The reviews on Iherb are nothing short of spectacular, for what they are worth.

    Now Foods, Astaxanthin, 4 mg, 60 Veggie Softgels - Customer Reviews - iHerb.com

    I order from iherb and know there is no reason to leave positive vrs. negative reviews.
    Careful with the iHerb reviews. Look around -- there are ridiculously positive reviews on a whole range of products, many of which are very unlikely to have produced such positive results. Placebo effect is strong with this kind of stuff.

    That said, I've read a bit about it here and there. It does sound like a fairly potent anti-inflammatory on paper, but these things don't always pan out. I will note that, in the XMRV thread, Funk said:

    Dropped astaxanthin until I can find a smaller dosed product, as I found a study where 8mg in human volunteers was actually pro-inflammatory, while 2mg was anti-inflammatory.


    I've never bothered to look for the study Funk mentioned, but it might be worth some consideration before jumping it. That said, that kind of anti-/pro-inflammatory threshold effect seems pretty common in anti-inflammatory compounds.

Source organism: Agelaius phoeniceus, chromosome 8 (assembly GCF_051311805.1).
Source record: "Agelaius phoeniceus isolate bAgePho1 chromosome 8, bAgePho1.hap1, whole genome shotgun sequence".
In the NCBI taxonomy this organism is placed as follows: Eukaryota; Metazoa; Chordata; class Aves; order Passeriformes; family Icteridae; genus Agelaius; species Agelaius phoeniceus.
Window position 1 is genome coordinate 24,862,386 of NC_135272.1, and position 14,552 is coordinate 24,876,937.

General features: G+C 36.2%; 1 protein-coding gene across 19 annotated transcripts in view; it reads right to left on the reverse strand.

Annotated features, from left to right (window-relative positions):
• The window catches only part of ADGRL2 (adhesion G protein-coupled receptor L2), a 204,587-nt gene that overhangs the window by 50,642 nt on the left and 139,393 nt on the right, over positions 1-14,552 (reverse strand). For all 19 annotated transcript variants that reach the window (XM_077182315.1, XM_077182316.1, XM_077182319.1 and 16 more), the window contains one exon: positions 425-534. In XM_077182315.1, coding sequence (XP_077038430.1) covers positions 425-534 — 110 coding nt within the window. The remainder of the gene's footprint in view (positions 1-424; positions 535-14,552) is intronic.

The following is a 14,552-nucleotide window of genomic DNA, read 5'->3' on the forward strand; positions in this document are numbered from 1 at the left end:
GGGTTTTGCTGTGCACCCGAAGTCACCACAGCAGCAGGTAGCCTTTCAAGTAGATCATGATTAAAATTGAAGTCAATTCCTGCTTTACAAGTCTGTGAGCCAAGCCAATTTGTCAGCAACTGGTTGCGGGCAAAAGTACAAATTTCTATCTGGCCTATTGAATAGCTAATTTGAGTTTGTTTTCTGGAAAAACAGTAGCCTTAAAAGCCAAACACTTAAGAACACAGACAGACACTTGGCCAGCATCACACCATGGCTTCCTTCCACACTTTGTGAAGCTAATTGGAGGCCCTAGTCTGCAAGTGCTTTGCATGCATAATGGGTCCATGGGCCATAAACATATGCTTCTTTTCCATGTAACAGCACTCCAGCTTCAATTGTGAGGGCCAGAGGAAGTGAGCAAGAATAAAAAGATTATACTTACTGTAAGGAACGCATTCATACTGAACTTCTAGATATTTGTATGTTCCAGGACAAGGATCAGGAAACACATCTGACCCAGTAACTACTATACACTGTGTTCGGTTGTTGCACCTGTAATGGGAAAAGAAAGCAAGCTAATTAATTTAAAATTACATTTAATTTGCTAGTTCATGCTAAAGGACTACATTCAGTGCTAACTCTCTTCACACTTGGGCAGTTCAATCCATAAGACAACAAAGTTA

It does look interesting, though.

  14. #54
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    Quote Originally Posted by FunkOdyssey View Post
    I don't know how many people tried it. Out of our small group there is at least one success story, Kimber, who likes it very much. In my case, while taking it for a few weeks, my fingernail beds started getting inflamed and one of them developed into a full blown bacterial infection that swelled up my entire finger tip until I got on antibiotics. It seemed like it was significantly immunosuppressive in a way that wasn't doing me any favors.

    YMMV
    Very interesting. Certainly sounds like it's got some pretty profound immunosuppressive effects.

    Might wait to try that one 'till after I run the Lyme tests.

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    Quote Originally Posted by cubbieblue View Post